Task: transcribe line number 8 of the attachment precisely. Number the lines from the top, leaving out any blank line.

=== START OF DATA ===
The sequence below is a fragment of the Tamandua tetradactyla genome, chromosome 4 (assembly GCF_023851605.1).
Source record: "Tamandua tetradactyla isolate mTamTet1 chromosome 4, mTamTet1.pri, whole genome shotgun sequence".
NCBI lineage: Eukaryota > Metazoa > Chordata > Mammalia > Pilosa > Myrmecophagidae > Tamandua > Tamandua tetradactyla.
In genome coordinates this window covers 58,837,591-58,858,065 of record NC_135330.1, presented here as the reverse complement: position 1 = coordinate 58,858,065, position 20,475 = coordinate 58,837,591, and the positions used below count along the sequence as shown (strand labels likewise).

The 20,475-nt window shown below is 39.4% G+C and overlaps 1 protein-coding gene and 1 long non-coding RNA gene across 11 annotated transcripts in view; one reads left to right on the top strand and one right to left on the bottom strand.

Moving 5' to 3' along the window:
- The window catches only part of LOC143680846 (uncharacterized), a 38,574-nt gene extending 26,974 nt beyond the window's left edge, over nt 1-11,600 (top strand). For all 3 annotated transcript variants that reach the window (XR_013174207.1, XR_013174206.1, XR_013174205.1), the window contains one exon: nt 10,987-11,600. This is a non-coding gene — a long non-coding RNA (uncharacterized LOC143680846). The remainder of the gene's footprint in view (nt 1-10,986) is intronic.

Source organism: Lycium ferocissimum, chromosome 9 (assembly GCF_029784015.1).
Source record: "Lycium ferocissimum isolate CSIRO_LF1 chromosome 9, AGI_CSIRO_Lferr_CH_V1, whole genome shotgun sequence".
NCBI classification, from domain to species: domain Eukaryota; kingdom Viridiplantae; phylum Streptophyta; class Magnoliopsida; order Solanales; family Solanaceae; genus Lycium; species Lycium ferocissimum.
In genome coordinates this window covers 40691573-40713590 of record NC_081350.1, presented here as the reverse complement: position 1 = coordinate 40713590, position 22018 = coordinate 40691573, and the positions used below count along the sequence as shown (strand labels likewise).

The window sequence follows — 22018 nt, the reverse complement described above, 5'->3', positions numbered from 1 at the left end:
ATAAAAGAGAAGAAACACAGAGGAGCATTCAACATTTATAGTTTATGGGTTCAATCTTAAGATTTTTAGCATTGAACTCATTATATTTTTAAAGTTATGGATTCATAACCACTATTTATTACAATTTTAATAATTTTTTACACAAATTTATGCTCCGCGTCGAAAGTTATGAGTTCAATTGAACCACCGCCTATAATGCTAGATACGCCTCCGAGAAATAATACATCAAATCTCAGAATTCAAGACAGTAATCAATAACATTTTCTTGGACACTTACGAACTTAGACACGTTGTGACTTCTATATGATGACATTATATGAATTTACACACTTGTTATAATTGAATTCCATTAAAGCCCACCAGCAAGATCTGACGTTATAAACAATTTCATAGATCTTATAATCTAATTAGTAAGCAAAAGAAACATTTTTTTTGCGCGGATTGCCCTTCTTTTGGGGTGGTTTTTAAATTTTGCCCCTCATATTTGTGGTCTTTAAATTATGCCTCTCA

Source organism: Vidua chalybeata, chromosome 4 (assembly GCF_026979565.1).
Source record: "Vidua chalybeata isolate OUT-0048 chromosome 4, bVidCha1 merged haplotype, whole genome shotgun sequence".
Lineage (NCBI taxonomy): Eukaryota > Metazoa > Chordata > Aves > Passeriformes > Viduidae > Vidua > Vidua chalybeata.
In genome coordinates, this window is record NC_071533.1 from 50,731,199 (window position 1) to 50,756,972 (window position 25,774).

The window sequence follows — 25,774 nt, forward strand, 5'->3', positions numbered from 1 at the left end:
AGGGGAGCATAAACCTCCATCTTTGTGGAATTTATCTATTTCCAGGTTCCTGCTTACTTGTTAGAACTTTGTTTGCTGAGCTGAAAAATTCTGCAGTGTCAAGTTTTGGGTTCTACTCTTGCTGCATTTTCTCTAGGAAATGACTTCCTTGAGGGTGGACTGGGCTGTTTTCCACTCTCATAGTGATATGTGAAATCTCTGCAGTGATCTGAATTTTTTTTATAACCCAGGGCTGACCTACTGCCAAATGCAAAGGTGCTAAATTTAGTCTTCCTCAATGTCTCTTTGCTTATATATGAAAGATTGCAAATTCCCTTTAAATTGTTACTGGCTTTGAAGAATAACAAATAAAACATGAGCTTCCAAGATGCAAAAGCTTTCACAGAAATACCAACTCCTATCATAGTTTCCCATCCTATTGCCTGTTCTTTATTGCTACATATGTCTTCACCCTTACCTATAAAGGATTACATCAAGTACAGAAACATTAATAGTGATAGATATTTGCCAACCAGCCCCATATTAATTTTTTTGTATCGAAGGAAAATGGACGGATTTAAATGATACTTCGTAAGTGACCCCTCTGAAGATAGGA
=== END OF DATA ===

Source organism: Lycium ferocissimum, chromosome 9 (assembly GCF_029784015.1).